The dimensioning and design factors used by planners and structural engineers for concrete structures are based on factors that have been determined over decades, or sometimes centuries, in classical concrete mix formulations and then confirmed empirically. Every new binding agent, including Celitement, must therefore first prove in tedious tests that, for example, Celitement concretes are subject to the same design factors as those produced with Portland cement. This is actually not a problem as the end product of the hydration of Celitement is in fact the C-S-H phase, the glue in concrete, that is sufficiently well known from Portland cement. However, this proof requires intensive work and testing and costs a great deal of time and money. The development of completely new building materials for the construction mass market therefore also takes a comparatively long time. It is perhaps comparable in some ways with new drugs. Here again, tedious clinical studies are necessary after a successful laboratory and research phase so that the compatibility of a new active substance can also be securely statistically verified. This means that drugs can also easily take 10-12 years from active substance to finished medicine.
It is necessary to differentiate here between European and national standards. At the moment the European standardization work in the building materials sector has almost come to a standstill in most areas for purely formal legal reasons. Even the extension of EN197-1 to include new types of cement with low clinker contents has still not been completed after more than 6 years because of mandate problems between the European Commission and the CEN. If changes to the standards can take up to 10 years even for proven bulk building materials it cannot be assumed that completely new building materials will be available in the form of harmonized European standards in a shorter time. We therefore assume that national approvals (e.g. building authority approvals from the German Institute for Building Technology) or European Technical Approvals (ETA) will pave the way to regulating the building legislation for new building materials like Celitement.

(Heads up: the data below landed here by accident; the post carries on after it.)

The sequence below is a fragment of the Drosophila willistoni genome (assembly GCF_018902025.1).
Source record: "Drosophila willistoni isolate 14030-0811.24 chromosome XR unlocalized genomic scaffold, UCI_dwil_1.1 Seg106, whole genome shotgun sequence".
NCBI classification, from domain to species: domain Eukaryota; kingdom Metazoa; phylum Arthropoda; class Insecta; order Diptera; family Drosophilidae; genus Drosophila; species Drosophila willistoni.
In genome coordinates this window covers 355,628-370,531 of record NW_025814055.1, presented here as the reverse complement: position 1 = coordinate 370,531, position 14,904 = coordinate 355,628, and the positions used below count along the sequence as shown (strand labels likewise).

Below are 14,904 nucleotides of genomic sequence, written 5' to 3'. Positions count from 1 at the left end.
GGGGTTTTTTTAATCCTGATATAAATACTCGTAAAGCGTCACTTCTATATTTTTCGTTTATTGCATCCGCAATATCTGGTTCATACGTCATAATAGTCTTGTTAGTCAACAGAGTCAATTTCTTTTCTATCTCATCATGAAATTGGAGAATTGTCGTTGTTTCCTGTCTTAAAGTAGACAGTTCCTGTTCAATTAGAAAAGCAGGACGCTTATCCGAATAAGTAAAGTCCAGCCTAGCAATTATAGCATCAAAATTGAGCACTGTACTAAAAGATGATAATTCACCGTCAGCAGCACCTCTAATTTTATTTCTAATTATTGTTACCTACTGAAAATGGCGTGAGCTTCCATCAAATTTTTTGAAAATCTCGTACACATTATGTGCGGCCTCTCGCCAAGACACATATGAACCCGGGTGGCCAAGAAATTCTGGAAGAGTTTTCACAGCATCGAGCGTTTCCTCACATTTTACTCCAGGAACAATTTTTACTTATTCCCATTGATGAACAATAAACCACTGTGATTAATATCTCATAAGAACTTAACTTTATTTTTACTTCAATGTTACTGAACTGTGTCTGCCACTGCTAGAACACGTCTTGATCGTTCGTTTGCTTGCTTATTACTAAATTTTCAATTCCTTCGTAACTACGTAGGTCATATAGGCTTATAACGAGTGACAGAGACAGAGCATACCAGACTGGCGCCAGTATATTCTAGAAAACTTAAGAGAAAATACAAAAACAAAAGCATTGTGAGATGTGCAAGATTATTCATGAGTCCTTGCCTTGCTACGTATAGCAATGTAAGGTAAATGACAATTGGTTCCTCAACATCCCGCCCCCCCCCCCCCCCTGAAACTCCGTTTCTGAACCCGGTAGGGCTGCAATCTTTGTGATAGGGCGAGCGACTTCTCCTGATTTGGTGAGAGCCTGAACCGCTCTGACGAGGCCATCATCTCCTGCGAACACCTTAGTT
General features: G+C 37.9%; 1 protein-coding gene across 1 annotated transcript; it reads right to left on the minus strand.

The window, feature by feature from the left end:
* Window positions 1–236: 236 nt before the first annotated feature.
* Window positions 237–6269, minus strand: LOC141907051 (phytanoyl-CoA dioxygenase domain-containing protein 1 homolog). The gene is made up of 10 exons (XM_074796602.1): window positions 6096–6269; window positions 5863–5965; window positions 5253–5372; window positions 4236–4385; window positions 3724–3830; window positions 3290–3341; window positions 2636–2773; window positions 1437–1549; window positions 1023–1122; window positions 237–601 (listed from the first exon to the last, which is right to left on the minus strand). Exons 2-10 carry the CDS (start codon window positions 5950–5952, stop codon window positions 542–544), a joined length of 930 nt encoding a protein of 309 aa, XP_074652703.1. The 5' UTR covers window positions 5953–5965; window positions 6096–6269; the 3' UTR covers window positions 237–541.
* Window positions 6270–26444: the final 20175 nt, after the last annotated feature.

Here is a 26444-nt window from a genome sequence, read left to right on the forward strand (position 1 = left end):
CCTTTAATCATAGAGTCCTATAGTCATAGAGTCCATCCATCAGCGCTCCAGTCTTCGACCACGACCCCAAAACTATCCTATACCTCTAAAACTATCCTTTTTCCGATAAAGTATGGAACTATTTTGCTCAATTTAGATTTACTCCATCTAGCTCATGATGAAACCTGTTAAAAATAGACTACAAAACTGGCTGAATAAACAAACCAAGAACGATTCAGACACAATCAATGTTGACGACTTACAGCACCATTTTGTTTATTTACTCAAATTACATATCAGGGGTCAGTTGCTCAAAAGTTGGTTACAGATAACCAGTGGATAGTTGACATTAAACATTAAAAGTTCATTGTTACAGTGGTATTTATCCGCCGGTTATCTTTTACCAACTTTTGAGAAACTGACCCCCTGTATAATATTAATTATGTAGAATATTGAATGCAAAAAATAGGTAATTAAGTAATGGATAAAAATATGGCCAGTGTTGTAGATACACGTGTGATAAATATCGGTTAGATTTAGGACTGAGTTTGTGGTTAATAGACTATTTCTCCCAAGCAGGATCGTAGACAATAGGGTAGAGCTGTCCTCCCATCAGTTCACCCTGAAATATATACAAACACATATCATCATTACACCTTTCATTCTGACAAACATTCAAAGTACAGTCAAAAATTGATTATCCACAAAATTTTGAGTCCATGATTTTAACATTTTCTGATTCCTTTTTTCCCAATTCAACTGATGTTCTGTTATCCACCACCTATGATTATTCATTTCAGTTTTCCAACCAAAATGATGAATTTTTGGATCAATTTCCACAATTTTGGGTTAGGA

Because Celitement is a hydraulic binding agent that already contains water and has a substantially lower chemical water demand than Portland cement. With CEM I Portland cement only about 15 % of the water that is needed for producing concrete or mortar is chemically incorporated in C-S-H phases. The rest is needed for the aluminate and aluminoferritic phases and for the rheology. The w/c ratio for the standard tests for Portland cements is based on this substantially greater water demand and is therefore actually too high for testing Celitements. As with classical cement, an oversupply of water leads to a drop in physical performance. There is therefore no sense in simply transferring the w/c ratios that apply to Portland cements. The optimum w/c ratio for Celitements is lower and must then also be relatively accurately adhered to.